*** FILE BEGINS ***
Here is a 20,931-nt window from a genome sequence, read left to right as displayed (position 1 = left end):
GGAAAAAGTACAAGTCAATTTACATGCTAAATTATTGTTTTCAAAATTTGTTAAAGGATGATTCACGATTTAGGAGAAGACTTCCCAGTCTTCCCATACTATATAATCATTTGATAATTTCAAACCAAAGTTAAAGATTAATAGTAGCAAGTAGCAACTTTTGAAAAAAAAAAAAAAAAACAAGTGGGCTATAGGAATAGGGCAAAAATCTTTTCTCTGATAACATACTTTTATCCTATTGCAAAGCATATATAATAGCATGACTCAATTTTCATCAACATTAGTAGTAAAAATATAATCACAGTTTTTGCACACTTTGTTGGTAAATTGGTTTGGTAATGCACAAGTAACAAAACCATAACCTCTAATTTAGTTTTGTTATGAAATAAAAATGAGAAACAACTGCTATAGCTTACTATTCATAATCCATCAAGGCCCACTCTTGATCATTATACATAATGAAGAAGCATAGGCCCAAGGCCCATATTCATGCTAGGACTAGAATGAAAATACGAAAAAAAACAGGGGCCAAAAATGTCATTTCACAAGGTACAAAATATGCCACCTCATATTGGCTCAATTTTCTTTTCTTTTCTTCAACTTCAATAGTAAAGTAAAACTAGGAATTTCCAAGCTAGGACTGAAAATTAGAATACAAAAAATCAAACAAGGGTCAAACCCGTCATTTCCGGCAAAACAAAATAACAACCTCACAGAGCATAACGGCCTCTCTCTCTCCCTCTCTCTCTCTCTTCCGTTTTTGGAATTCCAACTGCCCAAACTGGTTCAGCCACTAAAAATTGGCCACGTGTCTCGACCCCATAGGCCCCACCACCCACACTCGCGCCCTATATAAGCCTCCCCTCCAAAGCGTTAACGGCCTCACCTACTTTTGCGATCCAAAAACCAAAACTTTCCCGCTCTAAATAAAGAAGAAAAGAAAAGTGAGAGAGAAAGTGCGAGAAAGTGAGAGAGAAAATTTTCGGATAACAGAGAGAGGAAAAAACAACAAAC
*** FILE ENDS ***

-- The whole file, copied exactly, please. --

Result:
Here is a 20,931-nt window from a genome sequence, read left to right as displayed (position 1 = left end):
GGAAAAAGTACAAGTCAATTTACATGCTAAATTATTGTTTTCAAAATTTGTTAAAGGATGATTCACGATTTAGGAGAAGACTTCCCAGTCTTCCCATACTATATAATCATTTGATAATTTCAAACCAAAGTTAAAGATTAATAGTAGCAAGTAGCAACTTTTGAAAAAAAAAAAAAAAAACAAGTGGGCTATAGGAATAGGGCAAAAATCTTTTCTCTGATAACATACTTTTATCCTATTGCAAAGCATATATAATAGCATGACTCAATTTTCATCAACATTAGTAGTAAAAATATAATCACAGTTTTTGCACACTTTGTTGGTAAATTGGTTTGGTAATGCACAAGTAACAAAACCATAACCTCTAATTTAGTTTTGTTATGAAATAAAAATGAGAAACAACTGCTATAGCTTACTATTCATAATCCATCAAGGCCCACTCTTGATCATTATACATAATGAAGAAGCATAGGCCCAAGGCCCATATTCATGCTAGGACTAGAATGAAAATACGAAAAAAAACAGGGGCCAAAAATGTCATTTCACAAGGTACAAAATATGCCACCTCATATTGGCTCAATTTTCTTTTCTTTTCTTCAACTTCAATAGTAAAGTAAAACTAGGAATTTCCAAGCTAGGACTGAAAATTAGAATACAAAAAATCAAACAAGGGTCAAACCCGTCATTTCCGGCAAAACAAAATAACAACCTCACAGAGCATAACGGCCTCTCTCTCTCCCTCTCTCTCTCTCTTCCGTTTTTGGAATTCCAACTGCCCAAACTGGTTCAGCCACTAAAAATTGGCCACGTGTCTCGACCCCATAGGCCCCACCACCCACACTCGCGCCCTATATAAGCCTCCCCTCCAAAGCGTTAACGGCCTCACCTACTTTTGCGATCCAAAAACCAAAACTTTCCCGCTCTAAATAAAGAAGAAAAGAAAAGTGAGAGAGAAAGTGCGAGAAAGTGAGAGAGAAAATTTTCGGATAACAGAGAGAGGAAAAAACAACAAAC